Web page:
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Bargaining and Markets: Complexity and the Walrasian Outcome

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Author Info

  • Hamid Sabourian

    (King's College, Cambridge, UK)

Abstract

Rubinstein and Wolinsky (1990b) consider a simple decentralized market in which agents either meet randomly or choose their partners volunatarily and bargain over the terms on which they are willing to trade. Intuition suggests that if there are no transaction costs, the outcome of this matching and bargaining game should be the unique competitive equilibrium. This does not happen. In fact, Rubinstein and Wolinsky show that any price can be sustained as a sequential equilibrium of this game. In this paper, I consider Rubinstein and Wolinsky's model and show that if the complexity costs of implementing strategies enter players' preferences (lexicographically), together with the standard payoff in the game, then the only equilibrium that survives is the unique competitive outcome. This will be done both for the random matching and for the voluntary matching models. Thus the paper demonstrates that complexity costs might have a role in providing a justification for the competitive outcome.

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Bibliographic Info

Paper provided by Cowles Foundation for Research in Economics, Yale University in its series Cowles Foundation Discussion Papers with number 1249.

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Length: 42 pages
Date of creation: Jan 2000
Date of revision:
Publication status: Published in Journal of Economic Theory (June 2004), 116(2): 189-228
Handle: RePEc:cwl:cwldpp:1249

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Related research

Keywords: Bargaining; matching; complexity; automata; bounded rationality; competitive outcome; Walrasian equilibrium;

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References

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  1. Arial Rubinstein & Asher Wolinsky, 1985. "Equilibrium in a Market with Sequential Bargaining," Levine's Working Paper Archive 623, David K. Levine.
  2. Sabourian, Hamid, 1990. "Anonymous repeated games with a large number of players and random outcomes," Journal of Economic Theory, Elsevier, vol. 51(1), pages 92-110, June.
  3. Piccione, M. & Rubinstein, A., 1992. "Finite Automata Play A Repeated Extensive Game," Papers 5-92, Tel Aviv.
  4. Ehud Kalai & Alejandro Neme, 1989. "The Strength of a Little Perfection," Discussion Papers 858, Northwestern University, Center for Mathematical Studies in Economics and Management Science.
  5. Ariel Rubinstein, 2010. "Perfect Equilibrium in a Bargaining Model," Levine's Working Paper Archive 252, David K. Levine.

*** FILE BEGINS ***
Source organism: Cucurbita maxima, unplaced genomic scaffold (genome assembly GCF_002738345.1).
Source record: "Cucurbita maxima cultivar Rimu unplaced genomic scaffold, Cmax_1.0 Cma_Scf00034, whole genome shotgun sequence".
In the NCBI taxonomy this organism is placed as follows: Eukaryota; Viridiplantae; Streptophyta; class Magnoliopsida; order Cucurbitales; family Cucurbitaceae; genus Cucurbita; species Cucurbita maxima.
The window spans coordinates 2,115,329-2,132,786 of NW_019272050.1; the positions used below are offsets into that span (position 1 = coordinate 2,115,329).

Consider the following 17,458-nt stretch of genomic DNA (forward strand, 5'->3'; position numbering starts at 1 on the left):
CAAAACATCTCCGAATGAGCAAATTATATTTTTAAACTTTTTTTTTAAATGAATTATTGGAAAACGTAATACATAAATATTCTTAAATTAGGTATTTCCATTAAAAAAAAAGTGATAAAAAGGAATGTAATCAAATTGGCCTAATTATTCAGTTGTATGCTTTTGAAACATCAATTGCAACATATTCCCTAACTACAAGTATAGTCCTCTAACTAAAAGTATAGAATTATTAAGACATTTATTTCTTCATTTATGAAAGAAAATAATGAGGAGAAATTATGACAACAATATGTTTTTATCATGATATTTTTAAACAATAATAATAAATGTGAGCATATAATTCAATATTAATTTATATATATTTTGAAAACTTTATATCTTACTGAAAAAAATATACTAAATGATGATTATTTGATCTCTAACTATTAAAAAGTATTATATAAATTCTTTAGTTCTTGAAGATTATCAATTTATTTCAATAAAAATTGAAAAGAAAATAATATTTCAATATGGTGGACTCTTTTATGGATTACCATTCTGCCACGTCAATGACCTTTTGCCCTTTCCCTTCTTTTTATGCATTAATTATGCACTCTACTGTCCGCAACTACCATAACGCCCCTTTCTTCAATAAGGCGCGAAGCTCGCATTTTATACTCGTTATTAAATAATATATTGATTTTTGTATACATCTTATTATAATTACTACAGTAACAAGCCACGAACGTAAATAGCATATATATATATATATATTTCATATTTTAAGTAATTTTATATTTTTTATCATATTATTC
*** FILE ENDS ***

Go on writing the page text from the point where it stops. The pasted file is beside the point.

6. Binmore, K. & Piccione, M. & Samuelson, L., 1996. "Evolutionary Stability in Alternating-Offers Bargaining Games," Working papers 9603r, Wisconsin Madison - Social Systems.
  7. Abreu, Dilip & Rubinstein, Ariel, 1988. "The Structure of Nash Equilibrium in Repeated Games with Finite Automata," Econometrica, Econometric Society, vol. 56(6), pages 1259-81, November.
  8. Gul, Faruk, 1989. "Bargaining Foundations of Shapley Value," Econometrica, Econometric Society, vol. 57(1), pages 81-95, January.
  9. Binmore, Ken & Piccione, Michele & Samuelson, Larry, 1998. "Evolutionary Stability in Alternating-Offers Bargaining Games," Journal of Economic Theory, Elsevier, vol. 80(2), pages 257-291, June.
  10. Binmore, Ken G & Herrero, M J, 1988. "Matching and Bargaining in Dynamic Markets," Review of Economic Studies, Wiley Blackwell, vol. 55(1), pages 17-31, January.
  11. Martin J Osborne & Ariel Rubinstein, 2009. "A Course in Game Theory," Levine's Bibliography 814577000000000225, UCLA Department of Economics.
  12. David K. Levine & Wolfgang Pesendorfer, 1995. "When Are Agents Negligible?," Levine's Working Paper Archive 96, David K. Levine.
  13. Chatterjee, Kalyan & Bhaskar Dutta & Debraj Ray & Kunal Sengupta, 1993. "A Noncooperative Theory of Coalitional Bargaining," Review of Economic Studies, Wiley Blackwell, vol. 60(2), pages 463-77, April.
  14. Piccione Michele & Rubinstein Ariel, 1993. "Finite Automata Play a Repeated Extensive Game," Journal of Economic Theory, Elsevier, vol. 61(1), pages 160-168, October.
  15. Pearce, David G, 1984. "Rationalizable Strategic Behavior and the Problem of Perfection," Econometrica, Econometric Society, vol. 52(4), pages 1029-50, July.
  16. Gale, Douglas M, 1986. "Bargaining and Competition Part I: Characterization," Econometrica, Econometric Society, vol. 54(4), pages 785-806, July.
  17. Martin J. Osborne & Ariel Rubinstein, 2005. "Bargaining and Markets," Levine's Bibliography 666156000000000515, UCLA Department of Economics.
  18. McLennan, Andrew & Sonnenschein, Hugo, 1991. "Sequential Bargaining as a Noncooperative Foundation for Walrasian Equilibrium," Econometrica, Econometric Society, vol. 59(5), pages 1395-1424, September.
  19. Arial Rubinstein & Asher Wolinsky, 1990. "Decentralized Trading, Strategic Behaviour and the Walrasian Outcome," Levine's Working Paper Archive 622, David K. Levine.
  20. Green, Edward J., 1980. "Noncooperative price taking in large dynamic markets," Journal of Economic Theory, Elsevier, vol. 22(2), pages 155-182, April.
  21. Gale,Douglas, 2000. "Strategic Foundations of General Equilibrium," Cambridge Books, Cambridge University Press, number 9780521644105, October.
  22. Ehud Kalai, 1987. "Bounded Rationality and Strategic Complexity in Repeated Games," Discussion Papers 783, Northwestern University, Center for Mathematical Studies in Economics and Management Science.
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Cited by:
  1. Douglas Gale & Hamid Sabourian, 2003. "Complexity and Competition, Part I: Sequential Matching," Levine's Bibliography 666156000000000199, UCLA Department of Economics.

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